Investing guru Warren Buffett is not in the habit of buying stock in bad or poorly run companies. When the market goes haywire, as it is doing amid the COVID-19 crisis, we ordinary investors would be smart to look for top-quality companies on fire sale in Buffett's stock portfolio.
Buffett wants to "be greedy when others are fearful and fearful only when others are greedy," and the Oracle of Omaha must be in a very acquisitive mood these days. The S&P 500 and Dow Jones Industrial Average are both trading approximately 30% below February's all-time highs.
I took a dive into a public list of stock holdings under Buffett's company, Berkshire Hathaway (BRK.A -0.27%) (BRK.B -0.14%). It's downright difficult to find tickers on that list that don't look like great buys right now, but these three stocks struck me as the best virus-panic deals among Buffett's holdings.
Membership fees to the rescue
If there's one retailer you can trust to make it out of this COVID-19 mess alive, it's Costco Wholesale (COST 0.26%).
Those massive bundles of consumer staples are sold at near-breakeven margins, leaving Costco's profits to be generated by the required membership program. Over the first two quarters of fiscal year 2020, Costco reported earnings of $1.78 billion. Membership fees for this six-month period amounted to $1.62 billion; virtually all of that revenue stream drops all the way down to the bottom line with minimal operating costs.
Therefore, Costco's profits are rock-steady in good times and in bad. The volume of actual merchandise that passes through this company hardly even matters compared to its bottom-line results. So Costco isn't skyrocketing in this early stage of the virus crisis where consumers and businesses alike stock up on essential wares, but it won't crash when foot traffic drops to a trickle under lockdowns and enforced quarantines.
Yet, Costco's shares have fallen 12% from February's all-time highs. Dramatic discounts are rare, both for Costco's merchandise and its stock, so I highly recommend picking up some shares at these reasonable prices. I wouldn't be surprised to see Buffett himself increasing his Costco investments right about now, boosting Berkshire's ownership from just a 1% stake today.
Been there, done that, survived every disaster
"Reinvestment in productive operational assets will forever remain our top priority," Buffett wrote in Berkshire's latest letter to shareholders.
On that note, Coca-Cola (KO 0.72%) sports some of the highest returns on assets in the consumer goods industry. The company also retained $2 billion of last year's earnings to reinvest into Coke's future operations. This is one of Berkshire's largest holdings, amounting to a direct stake of 9.3% in Coca-Cola. It's easy to see why, since the company's top-level strategy aligns so perfectly with Buffett's own preferences.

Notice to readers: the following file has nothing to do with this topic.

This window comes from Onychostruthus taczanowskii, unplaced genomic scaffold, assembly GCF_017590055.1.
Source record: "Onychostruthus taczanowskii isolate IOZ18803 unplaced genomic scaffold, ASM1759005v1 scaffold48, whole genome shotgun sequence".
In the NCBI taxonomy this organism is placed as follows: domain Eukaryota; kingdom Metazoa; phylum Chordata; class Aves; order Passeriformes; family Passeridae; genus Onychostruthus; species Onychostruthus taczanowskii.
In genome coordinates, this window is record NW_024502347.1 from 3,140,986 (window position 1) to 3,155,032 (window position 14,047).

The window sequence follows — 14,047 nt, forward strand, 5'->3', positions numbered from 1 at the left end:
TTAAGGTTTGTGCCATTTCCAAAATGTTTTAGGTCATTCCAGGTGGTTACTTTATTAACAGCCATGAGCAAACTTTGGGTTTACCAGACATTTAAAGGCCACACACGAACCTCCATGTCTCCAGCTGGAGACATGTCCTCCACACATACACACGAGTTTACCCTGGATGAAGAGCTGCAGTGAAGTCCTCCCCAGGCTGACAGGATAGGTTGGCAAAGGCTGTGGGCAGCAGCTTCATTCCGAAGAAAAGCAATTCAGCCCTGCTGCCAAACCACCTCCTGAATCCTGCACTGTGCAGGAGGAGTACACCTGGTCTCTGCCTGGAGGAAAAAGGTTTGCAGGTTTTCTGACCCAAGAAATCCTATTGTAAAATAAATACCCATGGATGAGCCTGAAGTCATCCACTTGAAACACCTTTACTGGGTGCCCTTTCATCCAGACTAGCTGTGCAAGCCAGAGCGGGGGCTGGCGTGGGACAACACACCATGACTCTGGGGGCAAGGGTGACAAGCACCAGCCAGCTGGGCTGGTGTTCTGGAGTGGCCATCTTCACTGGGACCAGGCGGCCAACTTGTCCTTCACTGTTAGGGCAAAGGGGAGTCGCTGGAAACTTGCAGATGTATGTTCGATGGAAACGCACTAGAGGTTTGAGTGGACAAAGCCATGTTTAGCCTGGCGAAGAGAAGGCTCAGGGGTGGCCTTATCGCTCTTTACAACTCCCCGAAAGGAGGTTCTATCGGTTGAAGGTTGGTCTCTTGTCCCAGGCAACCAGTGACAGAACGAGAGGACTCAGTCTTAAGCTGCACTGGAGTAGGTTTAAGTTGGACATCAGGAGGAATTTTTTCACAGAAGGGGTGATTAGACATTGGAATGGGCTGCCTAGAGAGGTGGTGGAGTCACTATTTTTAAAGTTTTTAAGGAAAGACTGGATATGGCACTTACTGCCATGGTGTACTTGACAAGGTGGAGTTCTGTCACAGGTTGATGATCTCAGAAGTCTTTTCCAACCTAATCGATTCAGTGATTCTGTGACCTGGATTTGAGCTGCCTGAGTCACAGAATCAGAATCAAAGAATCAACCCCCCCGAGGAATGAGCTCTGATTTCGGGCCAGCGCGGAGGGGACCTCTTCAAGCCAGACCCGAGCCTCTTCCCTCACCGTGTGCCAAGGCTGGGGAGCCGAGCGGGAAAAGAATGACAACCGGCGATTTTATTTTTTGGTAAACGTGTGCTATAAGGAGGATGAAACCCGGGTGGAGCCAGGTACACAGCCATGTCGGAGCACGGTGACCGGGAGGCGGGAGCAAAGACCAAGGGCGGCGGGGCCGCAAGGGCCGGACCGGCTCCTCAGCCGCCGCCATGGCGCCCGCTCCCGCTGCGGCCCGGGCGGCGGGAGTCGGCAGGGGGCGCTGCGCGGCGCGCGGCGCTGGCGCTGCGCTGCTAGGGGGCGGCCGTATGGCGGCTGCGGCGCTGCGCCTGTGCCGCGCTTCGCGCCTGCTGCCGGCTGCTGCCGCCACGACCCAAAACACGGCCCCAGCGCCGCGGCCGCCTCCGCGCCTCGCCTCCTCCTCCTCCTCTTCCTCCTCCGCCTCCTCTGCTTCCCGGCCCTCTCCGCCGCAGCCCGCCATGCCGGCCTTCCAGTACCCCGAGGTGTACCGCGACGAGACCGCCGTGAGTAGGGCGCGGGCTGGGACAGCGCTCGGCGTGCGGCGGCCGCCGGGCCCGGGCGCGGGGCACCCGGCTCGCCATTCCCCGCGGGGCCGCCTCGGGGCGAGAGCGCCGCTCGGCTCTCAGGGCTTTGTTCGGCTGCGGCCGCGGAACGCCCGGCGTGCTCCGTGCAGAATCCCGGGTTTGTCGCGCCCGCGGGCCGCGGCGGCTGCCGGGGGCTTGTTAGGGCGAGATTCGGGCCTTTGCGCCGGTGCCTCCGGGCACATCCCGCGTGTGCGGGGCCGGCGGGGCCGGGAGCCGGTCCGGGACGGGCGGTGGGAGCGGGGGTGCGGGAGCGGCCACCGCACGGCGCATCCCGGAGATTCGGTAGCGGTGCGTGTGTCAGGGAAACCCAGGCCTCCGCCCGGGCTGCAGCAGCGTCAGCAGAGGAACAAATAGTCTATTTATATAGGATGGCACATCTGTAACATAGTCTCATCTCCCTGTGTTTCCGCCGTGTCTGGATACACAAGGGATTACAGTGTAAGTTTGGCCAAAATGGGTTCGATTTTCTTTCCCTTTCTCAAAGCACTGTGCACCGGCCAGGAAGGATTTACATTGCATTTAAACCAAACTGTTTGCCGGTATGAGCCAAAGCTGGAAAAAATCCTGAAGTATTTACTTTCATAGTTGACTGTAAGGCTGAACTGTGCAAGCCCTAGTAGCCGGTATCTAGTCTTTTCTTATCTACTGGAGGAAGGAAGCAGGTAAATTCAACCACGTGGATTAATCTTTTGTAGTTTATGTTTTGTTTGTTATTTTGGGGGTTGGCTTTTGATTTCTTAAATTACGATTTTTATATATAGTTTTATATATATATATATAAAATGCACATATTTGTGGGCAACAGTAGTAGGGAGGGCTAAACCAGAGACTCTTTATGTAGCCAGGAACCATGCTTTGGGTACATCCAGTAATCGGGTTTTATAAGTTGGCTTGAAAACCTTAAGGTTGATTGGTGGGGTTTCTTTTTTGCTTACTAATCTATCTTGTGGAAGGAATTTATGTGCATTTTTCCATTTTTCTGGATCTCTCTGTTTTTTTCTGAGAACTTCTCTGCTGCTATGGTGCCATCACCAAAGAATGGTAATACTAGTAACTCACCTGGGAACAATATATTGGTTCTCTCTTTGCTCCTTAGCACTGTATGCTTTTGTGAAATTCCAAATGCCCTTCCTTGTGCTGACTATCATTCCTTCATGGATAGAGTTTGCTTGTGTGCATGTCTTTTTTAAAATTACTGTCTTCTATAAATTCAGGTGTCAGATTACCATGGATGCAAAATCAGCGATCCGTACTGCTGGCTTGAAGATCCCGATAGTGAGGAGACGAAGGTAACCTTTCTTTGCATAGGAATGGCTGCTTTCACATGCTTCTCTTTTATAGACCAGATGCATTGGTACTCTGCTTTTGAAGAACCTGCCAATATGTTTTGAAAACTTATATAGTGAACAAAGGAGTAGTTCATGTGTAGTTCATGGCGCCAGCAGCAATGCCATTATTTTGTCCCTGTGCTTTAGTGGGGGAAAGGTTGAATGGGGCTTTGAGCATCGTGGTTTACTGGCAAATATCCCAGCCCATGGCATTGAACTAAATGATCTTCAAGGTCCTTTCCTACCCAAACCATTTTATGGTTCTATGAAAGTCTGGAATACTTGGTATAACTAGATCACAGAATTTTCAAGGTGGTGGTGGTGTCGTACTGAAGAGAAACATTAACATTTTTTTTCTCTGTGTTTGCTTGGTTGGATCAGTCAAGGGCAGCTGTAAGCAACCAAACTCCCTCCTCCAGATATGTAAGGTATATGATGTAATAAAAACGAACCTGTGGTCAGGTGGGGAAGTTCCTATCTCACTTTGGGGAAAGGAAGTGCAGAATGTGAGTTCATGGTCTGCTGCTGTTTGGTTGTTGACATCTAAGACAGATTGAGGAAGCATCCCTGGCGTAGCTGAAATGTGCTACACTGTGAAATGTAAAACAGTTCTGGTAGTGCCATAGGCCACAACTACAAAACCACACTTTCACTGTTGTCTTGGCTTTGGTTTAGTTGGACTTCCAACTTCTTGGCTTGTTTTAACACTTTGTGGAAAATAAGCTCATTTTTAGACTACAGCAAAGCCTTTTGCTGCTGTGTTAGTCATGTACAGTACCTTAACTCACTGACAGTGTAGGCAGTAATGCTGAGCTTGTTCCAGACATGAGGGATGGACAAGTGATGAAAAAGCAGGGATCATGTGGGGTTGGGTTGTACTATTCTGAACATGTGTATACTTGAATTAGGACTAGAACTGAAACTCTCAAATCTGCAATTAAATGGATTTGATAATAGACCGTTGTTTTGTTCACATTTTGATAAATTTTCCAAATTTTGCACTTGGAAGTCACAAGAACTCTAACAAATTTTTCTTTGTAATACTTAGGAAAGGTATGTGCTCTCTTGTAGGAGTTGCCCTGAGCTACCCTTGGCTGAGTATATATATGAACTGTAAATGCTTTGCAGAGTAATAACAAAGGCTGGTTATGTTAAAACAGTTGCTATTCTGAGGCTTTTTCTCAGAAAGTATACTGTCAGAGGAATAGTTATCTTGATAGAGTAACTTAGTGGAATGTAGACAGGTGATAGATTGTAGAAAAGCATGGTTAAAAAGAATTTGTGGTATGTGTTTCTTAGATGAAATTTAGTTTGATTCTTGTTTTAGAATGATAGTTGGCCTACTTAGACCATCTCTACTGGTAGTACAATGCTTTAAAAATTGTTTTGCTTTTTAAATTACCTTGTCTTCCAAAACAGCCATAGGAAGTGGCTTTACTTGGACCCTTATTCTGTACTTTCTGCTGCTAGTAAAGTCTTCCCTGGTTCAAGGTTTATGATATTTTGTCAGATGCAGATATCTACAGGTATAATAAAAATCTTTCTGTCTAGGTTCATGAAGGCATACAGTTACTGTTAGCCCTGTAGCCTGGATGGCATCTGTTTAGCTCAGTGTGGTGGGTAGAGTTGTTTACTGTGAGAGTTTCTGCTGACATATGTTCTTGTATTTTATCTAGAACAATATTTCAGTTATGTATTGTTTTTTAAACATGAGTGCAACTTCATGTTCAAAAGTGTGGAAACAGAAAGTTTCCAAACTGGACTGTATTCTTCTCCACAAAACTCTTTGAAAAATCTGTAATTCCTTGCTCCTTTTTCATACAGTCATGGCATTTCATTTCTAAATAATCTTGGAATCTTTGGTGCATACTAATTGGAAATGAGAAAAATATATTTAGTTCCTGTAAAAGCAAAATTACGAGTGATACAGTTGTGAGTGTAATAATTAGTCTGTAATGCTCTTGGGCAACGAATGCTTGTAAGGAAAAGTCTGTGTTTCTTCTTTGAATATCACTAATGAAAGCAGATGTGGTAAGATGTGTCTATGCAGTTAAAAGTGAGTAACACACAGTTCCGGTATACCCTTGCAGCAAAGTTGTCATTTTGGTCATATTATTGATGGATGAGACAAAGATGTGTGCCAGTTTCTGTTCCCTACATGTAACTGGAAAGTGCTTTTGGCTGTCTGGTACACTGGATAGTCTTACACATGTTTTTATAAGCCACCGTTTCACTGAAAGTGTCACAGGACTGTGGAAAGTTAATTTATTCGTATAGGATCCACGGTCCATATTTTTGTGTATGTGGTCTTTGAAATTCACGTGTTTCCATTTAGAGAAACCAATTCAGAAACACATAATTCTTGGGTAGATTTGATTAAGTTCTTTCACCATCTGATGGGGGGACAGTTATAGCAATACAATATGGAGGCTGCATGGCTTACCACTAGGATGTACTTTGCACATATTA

As for the coronavirus pandemic, this ain't Coca-Cola's first rodeo. The company has made it through world wars, stock market meltdowns, and major disease outbreaks before, always coming back at least as strong on the other side.
"The Coca-Cola system has been through many crises. We've got crisis adjustment in our DNA, if you like," said Coca-Cola CEO James Quincey in a CNBC interview on Tuesday. "Q2 will see a profound economic shock around the world. We've got to be able to adjust our business and we have lots of variables."
This stock isn't as impervious to market swings as Costco's. Coca-Cola's share prices have fallen 34% from its own February all-time highs. That only amplifies the long-term value you will lock in by buying Coke now, and the 4.2% dividend yield is a wonderful bonus.
Southwest is the best of the best
Finally, Southwest Airlines (LUV -1.28%) is trading at five-year lows these days. The virus outbreak brought the entire airline industry to its knees and Southwest is no exception. This stock has fallen 36% in a month.
It's also arguably the best-run company in this beaten-down industry. Southwest sports the highest gross and net margins in its sector, and Buffett's beloved return on assets also leads the pack. Furthermore, Southwest's cash reserves and long-term debt balance out at roughly $4 billion each. That's highly unusual in an industry where debt loads typically sit between five and 10 times higher than each company's cash equivalents.
Once again, Buffett holds a huge 10.4% stake in one of the best companies to be found in this sector. Luck favors the prepared, right? The virus crisis might force some of Southwest's rivals into bankruptcy unless the government deigns to issue bailout payments at some point. Southwest is not facing that game-changing risk and should be able to bounce back with a vengeance when the crisis has passed.